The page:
Maintaining A Healthy Weight

Over and over, research studies continue to find that maintaining a healthy weight is good for us. Not only does a healthy weight reduce your risk of cancer, it also helps to reduce the risk of such chronic diseases as diabetes, heart disease, stroke and high blood pressure.

If you’re overweight, your first goal should be to keep your weight steady – avoid gaining weight. Weight gain can creep up on us all – a pound one year, two pounds another.  So, just keeping your weight steady can have important health benefits.  For even more benefit, try losing some weight, even just a little at a time.

So what steps can a person take to move toward maintaining a healthy weight when we are surrounded by high-calorie foods and unaffordable gym memberships? As daunting as maintaining or losing weight may seem, here are some basic steps to help get you started. You got this.

  • Be active. If you don’t currently exercise, start with a lower-impact exercise such as walking or gardening. Your local YMCA may have classes to get you started. Remember, the goal is to exercise 30 minutes a day at a moderate level for at least five days per week. While more is almost always better, doing some sort of physical activity is better than none.
  • Eat fruits, vegetables and whole-grains foods. They tend to be high in fiber, which will help you feel full and may reduce your snacking. They are also lower in calories than most go-to processed snacks.
  • Set goals and celebrate your successes. Start exercising only two or three times a week and work your way up. And start small – first, try not to gain weight, then aim to lose weight. Know that losing one-half of a pound to two pounds per week is the optimal weight loss amount.  By losing weight slowly you’re more likely to keep weight off over time. Celebrate when you are able to achieve a goal.
  • Eat smaller portions sizes. Many of us tend to eat everything on our plate, so serve yourself smaller portions at home. Using smaller plates can help. Also, when you’re eating out, save half of your order for lunch the next day, or split it with a friend.
  • Avoid eating in front of the television or computer. In general, avoid eating or snacking while you’re using an electronic device. Often, we tend to overeat because we’re not paying attention to how much we are eating or how full we are.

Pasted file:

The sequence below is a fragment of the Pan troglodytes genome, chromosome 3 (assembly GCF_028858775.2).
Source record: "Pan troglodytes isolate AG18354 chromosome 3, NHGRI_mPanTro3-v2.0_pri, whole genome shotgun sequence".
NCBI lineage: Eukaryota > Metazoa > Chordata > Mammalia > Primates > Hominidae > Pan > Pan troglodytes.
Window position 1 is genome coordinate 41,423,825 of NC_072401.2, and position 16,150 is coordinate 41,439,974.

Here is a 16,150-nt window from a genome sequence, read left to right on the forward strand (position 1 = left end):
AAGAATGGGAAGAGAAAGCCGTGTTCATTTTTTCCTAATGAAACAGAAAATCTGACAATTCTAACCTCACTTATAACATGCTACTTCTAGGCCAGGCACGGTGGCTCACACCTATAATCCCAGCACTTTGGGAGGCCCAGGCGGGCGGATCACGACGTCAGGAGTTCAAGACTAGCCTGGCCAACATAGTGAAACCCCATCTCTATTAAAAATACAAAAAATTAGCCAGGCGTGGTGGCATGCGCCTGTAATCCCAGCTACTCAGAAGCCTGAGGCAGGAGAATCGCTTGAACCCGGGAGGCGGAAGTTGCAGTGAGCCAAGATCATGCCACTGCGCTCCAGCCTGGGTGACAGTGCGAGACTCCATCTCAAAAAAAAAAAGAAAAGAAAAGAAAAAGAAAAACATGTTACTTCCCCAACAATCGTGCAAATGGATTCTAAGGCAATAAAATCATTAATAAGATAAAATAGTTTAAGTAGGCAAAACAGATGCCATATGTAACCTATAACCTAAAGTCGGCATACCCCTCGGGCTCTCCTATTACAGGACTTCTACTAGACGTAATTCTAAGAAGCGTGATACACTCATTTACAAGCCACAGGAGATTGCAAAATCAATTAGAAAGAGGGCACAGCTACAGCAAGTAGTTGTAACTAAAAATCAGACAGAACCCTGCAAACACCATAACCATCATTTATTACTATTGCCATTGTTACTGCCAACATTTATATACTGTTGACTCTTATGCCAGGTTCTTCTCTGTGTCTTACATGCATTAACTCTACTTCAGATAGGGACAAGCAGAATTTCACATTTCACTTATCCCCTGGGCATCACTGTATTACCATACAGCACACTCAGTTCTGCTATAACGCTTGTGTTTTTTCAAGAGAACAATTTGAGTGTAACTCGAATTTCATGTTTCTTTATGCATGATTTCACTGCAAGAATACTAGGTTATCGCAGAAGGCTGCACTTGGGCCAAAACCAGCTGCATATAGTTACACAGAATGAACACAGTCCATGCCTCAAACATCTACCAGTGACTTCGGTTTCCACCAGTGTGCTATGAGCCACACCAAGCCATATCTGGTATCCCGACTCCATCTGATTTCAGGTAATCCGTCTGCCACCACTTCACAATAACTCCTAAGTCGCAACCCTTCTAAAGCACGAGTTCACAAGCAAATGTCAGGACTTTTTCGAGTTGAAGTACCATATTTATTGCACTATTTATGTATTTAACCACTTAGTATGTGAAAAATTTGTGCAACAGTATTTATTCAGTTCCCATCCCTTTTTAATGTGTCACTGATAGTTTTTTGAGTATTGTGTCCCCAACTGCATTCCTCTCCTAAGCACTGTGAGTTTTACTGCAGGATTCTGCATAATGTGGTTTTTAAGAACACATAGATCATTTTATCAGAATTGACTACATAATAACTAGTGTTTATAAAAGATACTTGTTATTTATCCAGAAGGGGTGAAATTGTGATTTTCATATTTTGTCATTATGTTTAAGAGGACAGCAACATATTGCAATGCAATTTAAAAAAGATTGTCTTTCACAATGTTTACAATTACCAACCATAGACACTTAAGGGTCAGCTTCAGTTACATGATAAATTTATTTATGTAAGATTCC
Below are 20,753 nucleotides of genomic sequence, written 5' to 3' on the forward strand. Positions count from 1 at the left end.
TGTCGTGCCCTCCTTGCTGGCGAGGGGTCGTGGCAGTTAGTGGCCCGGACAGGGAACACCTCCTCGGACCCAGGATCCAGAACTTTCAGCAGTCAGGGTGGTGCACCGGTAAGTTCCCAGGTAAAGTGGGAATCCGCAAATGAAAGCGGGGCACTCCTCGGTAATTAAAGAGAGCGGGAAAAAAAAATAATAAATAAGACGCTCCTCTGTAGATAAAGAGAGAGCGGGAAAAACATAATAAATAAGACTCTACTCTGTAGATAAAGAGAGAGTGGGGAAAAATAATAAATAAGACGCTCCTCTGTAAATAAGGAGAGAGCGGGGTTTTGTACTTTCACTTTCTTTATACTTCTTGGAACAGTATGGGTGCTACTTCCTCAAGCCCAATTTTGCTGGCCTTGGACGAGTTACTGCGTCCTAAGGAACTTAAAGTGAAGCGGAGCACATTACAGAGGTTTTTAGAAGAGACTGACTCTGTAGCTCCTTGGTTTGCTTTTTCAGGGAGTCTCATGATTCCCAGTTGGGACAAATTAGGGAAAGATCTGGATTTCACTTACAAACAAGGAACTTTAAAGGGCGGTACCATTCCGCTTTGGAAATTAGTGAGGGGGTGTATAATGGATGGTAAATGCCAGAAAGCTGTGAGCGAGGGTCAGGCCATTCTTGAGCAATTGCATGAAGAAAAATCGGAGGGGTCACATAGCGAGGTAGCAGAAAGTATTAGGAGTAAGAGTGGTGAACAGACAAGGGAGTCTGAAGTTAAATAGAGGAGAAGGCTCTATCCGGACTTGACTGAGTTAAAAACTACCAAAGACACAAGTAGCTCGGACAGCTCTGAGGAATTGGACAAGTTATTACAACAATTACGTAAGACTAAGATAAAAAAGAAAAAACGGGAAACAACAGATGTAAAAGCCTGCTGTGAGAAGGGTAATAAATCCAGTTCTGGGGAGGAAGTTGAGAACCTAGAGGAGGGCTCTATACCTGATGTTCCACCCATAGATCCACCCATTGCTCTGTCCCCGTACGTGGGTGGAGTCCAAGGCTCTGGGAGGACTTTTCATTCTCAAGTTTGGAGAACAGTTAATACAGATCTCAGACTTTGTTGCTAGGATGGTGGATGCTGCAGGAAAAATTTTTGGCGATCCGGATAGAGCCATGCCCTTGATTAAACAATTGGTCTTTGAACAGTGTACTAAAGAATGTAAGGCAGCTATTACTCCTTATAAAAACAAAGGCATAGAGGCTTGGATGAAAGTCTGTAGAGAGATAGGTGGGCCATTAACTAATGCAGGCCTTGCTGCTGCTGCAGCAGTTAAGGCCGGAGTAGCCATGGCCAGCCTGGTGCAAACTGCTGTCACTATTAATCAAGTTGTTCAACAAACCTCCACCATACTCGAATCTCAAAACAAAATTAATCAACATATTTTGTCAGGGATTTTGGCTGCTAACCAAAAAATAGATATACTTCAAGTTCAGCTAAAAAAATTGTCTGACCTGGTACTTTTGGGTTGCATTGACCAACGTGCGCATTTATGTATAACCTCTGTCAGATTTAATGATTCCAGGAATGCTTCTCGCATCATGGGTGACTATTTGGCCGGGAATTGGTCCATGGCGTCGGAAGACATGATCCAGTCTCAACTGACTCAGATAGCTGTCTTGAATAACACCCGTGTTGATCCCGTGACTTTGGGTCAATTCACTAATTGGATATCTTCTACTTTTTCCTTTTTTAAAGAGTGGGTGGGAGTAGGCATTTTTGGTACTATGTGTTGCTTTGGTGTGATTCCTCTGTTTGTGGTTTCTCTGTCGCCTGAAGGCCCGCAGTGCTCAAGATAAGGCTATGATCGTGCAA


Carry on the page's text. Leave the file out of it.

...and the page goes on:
• If you eat when you are stressed, think of other strategies. Before you turn to a cookie or piece of chocolate, consider another activity like calling a friend, taking a quick walk around the office or house, or spending five minutes mediating.

 For more information on maintaining a healthy weight or preventing cancer, visit Siteman Cancer Center’s prevention webpage. Visit Your Disease Risk, a free online personal assessment tool, to learn ways to reduce your risk of cancer and other chronic diseases.


Written by Aimee James, PhD, MPH, a cancer researcher at Washington University School of Medicine in St. Louis and Siteman Cancer Center. Her research focuses on cancer prevention and control, health disparities and community-based research. Her work focuses heavily on populations traditionally underserved by healthcare institutions and aims to reduce disparities in cancer burden, particularly disparities associated with socioeconomic circumstances or being uninsured. A strong guiding factor in Dr. James’ work is the importance of engaging community members and patients in conversations about the research that affects them.

Photo: Person about to stand on weighing digital scale by franchise opportunities (Flickr CC License, CC by 2.0).

All opinions expressed here are those of their authors and/or contributors and not of their employer.
Any questions or concerns regarding the content found here may be sent to